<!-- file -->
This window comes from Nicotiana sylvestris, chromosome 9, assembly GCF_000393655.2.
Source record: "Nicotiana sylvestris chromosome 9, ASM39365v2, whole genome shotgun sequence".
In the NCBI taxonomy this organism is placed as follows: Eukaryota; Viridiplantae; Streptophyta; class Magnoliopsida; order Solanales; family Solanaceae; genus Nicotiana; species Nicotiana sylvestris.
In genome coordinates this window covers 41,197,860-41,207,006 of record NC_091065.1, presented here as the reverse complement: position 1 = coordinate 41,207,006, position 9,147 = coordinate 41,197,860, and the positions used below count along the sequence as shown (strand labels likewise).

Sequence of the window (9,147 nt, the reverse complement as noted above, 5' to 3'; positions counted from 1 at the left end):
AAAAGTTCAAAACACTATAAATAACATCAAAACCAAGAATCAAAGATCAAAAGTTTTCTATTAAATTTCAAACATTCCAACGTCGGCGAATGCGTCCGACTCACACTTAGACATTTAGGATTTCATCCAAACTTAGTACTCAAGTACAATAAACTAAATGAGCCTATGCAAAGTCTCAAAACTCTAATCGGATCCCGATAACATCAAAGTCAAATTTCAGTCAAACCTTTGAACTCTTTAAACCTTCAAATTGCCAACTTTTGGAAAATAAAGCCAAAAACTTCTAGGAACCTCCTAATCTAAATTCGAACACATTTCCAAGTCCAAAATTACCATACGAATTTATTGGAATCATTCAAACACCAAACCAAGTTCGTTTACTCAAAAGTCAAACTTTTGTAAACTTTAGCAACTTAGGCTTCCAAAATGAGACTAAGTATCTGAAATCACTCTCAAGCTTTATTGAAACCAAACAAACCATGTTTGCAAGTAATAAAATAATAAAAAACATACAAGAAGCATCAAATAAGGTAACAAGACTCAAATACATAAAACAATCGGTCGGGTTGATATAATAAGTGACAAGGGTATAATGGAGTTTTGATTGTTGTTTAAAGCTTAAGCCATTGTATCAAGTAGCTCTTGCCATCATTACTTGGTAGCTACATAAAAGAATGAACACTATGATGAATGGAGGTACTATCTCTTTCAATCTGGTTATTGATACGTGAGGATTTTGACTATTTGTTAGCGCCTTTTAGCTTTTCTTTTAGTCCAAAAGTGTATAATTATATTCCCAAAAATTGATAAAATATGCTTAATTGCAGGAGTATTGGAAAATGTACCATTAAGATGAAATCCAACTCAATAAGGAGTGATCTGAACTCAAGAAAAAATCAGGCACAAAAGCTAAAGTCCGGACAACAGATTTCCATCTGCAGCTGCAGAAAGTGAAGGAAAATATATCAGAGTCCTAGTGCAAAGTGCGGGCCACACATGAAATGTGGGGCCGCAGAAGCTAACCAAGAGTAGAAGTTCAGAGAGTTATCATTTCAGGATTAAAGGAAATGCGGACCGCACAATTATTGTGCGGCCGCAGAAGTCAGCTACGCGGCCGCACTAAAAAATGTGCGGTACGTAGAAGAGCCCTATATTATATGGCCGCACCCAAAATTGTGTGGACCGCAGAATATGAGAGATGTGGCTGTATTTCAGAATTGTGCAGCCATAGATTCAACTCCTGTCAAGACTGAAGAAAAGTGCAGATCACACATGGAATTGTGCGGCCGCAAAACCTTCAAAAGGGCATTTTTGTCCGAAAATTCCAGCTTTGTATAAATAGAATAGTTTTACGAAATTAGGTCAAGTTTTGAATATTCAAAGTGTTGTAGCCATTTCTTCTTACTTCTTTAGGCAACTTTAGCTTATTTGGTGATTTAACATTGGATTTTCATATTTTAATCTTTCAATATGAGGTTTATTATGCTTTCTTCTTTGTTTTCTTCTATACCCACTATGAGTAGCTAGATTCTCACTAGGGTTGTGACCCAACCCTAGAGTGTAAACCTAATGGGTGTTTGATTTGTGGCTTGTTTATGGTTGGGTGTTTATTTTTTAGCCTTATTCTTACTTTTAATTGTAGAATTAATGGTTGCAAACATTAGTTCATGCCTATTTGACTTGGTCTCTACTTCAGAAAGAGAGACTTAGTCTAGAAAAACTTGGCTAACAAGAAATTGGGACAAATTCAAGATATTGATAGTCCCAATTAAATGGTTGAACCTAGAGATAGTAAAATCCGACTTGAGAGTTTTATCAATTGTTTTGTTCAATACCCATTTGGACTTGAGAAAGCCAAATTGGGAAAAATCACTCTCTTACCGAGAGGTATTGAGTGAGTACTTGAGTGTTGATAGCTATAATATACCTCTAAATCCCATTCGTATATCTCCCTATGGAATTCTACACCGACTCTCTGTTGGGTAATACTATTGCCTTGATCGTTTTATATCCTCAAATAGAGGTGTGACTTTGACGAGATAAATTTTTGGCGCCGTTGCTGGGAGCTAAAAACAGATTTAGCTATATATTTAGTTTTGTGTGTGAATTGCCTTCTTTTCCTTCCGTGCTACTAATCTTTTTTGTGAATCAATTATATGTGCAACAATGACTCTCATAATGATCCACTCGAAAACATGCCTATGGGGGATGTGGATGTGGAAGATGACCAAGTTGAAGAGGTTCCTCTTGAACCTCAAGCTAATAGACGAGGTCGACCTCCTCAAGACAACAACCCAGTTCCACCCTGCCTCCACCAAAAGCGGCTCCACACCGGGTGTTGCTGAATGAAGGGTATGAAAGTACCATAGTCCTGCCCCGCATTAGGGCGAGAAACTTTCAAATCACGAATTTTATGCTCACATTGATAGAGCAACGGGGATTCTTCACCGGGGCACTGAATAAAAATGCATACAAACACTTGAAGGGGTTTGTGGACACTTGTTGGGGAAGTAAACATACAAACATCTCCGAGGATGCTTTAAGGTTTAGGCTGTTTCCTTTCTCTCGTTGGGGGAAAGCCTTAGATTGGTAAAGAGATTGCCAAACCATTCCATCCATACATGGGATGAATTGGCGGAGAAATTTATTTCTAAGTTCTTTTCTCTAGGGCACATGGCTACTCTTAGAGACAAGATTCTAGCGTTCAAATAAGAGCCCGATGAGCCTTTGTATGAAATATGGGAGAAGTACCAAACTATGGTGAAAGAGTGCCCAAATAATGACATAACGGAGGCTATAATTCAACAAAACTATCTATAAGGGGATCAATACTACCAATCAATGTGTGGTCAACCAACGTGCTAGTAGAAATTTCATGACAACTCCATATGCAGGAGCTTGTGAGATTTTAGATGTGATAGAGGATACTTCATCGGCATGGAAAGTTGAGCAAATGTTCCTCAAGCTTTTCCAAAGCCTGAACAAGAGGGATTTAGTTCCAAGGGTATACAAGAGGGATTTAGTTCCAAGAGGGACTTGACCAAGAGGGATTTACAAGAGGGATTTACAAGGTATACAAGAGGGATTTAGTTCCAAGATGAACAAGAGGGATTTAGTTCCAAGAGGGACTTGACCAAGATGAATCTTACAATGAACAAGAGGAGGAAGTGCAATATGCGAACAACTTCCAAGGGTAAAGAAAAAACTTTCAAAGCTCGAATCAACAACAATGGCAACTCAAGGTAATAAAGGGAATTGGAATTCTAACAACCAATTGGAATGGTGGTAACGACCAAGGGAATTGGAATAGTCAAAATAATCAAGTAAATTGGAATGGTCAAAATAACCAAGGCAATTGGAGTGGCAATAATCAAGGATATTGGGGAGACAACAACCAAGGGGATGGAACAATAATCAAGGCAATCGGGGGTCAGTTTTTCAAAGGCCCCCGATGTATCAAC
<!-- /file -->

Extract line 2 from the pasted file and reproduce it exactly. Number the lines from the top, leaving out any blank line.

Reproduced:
Source record: "Nicotiana sylvestris chromosome 9, ASM39365v2, whole genome shotgun sequence".